by CARA on 4.6.2010

In Arizona, seek the legislature looks set to pass a truly terrifying anti-immigration bill that would, among other thing, ask allow police to arrest undocumented immigrants on the charge of trespassing simply for being in the state:

The Arizona Legislature gave preliminary approval Tuesday to a proposal that would allow the police to arrest illegal immigrants on trespassing charges simply for being in the state.

The provision, which opponents and proponents call a first in the nation, is part of a wide-ranging bill whose sponsors say they hope will make life tougher for illegal immigrants.

The House bill must be reconciled with a version passed by the Senate, something that may be done within the next week or two. Both include measures to outlaw the hiring of day laborers off the street; prohibit anyone from knowingly transporting an illegal immigrant, even a relative, anywhere in the state; and compel local police to check the status of people they reasonably suspect are in the country illegally.

Immigrant advocates call the bill some of the harshest legislation they have seen in a state where battles over immigration are particularly sharp edged.

Allow me to repeat that, because it’s important. The bill would, among other things, force police to check the status of people they “reasonably suspect” are undocumented.

Tell me, who exactly do you think the people police might “reasonably suspect” of being undocumented might be? Because as a white woman, I don’t think that in the event of this bill passing, I’d exactly have to fear being stopped. What this bill would essentially do is not only legalize but require racial profiling and harassment against Latin@s.

Truthdig has more on the bill. It originally passed the Senate back in February — Google searches indicate the issue was being discussed for a couple months prior to now, though it only recently hit my radar — and the most recent news seems to be that an amended version has passed committee in the House. Though the amended version changes the language about “trespassing,” some immigrants rights advocates worry that the new language is even worse. Not only does the rewording potentially criminalize legal residents who fail to carry their documentation, it also “eliminates the requirement that an individual must be in the midst of committing another crime in order to also be charged with transporting, concealing or harboring an illegal immigrant” and contains no exception for humanitarian efforts.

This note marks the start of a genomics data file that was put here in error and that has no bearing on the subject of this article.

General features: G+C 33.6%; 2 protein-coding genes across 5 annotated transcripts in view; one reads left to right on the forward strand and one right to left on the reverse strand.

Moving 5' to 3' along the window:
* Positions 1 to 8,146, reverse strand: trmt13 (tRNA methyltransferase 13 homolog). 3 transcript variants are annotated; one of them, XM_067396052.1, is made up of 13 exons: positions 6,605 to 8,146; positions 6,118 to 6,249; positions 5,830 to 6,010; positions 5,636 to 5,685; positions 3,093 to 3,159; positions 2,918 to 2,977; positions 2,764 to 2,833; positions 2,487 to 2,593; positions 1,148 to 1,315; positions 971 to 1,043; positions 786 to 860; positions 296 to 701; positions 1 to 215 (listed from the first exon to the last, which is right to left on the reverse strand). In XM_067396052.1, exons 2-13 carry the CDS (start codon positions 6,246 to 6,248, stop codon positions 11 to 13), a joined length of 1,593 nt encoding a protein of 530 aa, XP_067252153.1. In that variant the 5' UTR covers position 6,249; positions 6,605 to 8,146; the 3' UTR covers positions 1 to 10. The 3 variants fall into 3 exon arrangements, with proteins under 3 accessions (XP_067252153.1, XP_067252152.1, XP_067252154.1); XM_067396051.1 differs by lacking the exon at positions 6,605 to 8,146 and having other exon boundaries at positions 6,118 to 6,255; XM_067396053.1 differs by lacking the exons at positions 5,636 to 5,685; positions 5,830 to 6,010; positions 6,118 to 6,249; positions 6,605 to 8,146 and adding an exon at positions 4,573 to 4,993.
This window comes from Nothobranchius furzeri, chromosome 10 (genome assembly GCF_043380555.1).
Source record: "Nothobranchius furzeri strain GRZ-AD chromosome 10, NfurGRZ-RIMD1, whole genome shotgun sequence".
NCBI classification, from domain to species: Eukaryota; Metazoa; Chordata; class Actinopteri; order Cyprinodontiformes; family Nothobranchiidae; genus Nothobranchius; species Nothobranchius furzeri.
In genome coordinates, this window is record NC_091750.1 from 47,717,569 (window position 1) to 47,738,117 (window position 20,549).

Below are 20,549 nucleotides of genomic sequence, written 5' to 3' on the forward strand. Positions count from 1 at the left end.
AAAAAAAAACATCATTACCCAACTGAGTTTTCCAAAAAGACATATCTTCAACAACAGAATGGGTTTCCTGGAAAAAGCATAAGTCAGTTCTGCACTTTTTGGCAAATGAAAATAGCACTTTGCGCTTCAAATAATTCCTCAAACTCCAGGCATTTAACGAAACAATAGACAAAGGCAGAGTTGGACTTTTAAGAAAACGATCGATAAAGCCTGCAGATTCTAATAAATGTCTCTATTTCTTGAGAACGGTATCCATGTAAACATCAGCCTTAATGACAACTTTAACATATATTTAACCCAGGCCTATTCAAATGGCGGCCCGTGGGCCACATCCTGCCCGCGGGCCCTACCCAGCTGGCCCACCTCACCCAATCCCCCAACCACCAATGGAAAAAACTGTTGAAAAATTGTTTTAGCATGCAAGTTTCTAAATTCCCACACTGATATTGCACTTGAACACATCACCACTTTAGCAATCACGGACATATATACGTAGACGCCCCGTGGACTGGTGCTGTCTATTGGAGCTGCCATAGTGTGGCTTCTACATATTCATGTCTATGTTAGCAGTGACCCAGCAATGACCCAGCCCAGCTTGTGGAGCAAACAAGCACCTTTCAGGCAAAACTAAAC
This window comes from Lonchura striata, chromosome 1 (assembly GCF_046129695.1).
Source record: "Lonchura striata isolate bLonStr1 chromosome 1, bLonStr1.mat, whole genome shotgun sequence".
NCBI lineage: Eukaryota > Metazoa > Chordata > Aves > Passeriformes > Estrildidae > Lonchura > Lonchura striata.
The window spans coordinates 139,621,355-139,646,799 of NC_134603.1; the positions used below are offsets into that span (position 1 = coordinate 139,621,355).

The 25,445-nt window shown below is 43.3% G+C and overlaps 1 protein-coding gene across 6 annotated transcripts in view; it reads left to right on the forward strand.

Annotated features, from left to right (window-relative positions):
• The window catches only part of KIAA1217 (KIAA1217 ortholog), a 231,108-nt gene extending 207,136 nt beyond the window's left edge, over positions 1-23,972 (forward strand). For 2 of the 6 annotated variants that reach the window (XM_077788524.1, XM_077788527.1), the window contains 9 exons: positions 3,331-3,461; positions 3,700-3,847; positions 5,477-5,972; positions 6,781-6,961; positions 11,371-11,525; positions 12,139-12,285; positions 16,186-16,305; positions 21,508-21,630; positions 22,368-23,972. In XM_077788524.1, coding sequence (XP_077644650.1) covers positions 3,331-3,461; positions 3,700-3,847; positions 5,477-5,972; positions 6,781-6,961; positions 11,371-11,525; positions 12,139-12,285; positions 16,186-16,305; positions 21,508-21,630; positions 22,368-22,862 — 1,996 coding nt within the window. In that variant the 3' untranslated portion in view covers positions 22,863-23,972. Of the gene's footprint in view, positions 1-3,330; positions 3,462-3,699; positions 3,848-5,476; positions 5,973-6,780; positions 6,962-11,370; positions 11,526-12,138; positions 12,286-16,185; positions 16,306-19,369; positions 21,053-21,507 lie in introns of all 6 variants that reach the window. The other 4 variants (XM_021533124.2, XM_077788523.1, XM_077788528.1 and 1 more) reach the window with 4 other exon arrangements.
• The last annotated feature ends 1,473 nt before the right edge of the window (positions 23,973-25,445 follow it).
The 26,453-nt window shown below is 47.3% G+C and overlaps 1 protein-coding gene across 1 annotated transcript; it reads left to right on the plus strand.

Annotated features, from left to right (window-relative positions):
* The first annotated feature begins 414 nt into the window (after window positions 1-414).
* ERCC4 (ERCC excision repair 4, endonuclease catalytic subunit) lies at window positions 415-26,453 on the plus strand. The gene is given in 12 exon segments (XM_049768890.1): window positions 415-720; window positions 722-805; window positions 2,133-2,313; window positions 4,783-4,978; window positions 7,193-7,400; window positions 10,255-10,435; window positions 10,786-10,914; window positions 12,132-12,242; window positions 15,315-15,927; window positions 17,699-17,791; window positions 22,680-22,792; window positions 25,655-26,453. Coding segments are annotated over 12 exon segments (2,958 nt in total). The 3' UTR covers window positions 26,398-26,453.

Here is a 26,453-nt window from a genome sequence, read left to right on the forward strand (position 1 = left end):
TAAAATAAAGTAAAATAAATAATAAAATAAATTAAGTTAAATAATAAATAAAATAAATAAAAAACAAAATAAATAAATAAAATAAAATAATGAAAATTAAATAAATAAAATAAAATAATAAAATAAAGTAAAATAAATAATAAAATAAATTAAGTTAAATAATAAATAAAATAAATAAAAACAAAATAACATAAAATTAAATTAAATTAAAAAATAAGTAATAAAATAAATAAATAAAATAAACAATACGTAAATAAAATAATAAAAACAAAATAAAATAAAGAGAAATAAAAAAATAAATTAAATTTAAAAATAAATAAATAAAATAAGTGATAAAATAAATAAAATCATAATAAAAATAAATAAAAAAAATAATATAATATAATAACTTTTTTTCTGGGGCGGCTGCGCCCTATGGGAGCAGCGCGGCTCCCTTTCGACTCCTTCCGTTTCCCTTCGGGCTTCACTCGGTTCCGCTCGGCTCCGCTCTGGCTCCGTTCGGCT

I’m unsure what kind of effect voter action may have at this stage in the game. The ACLU has called the bill unconstitutional, and the best bet may be a legal challenge. Nevertheless, if my searching has failed and you have action alerts or information about organizations that are combating the bill, please leave the information in the comments and I’ll update the post.

Source: Feministe


Activists on DHS’s 287g Program: “End It, Don’t Mend It”

Source: Uprising Radio, Host: Sonali Kolhatkar (KPFK 90.7 FM)

Listen to this segment | the entire program

Activists on DHS’s 287g Program: “End It, Don’t Mend It” On Friday, the Inspector General of the Department of Homeland Security released an extensive internal report on its 287 (g) immigration agreements. The agreement facilitates the deportation of undocumented immigrants who have committed serious crimes and grants federal immigration authority to state and local police enforcement officials. It gained national notoriety and spurred much controversy in Arizona when Maricopa County Sheriff Joe Arpaio began utilizing it to conduct immigration sweeps and roundups. Friday’s comprehensive review of all the 287 (g) agreements DHS has in place found that the federal-local partnerships lacked oversight and were inconsistent in their applications from agency to agency. In contrast with the policy’s officially stated aims, local police were found to have used their authorities in targeting undocumented immigrants arrested only for minor offenses. Inadequate safeguards on civil rights were also highlighted. Despite the internal report’s findings, Immigration and Customs Enforcement or ICE has said that it has been aware of such problems and has already taken measures to address them. Immigrant rights activists, on the other hand, have responded to the report by calling on the Obama administration to end, not mend the agreements.

GUEST: Chris Newman, Legal Director of National Day Laborer Organizing Network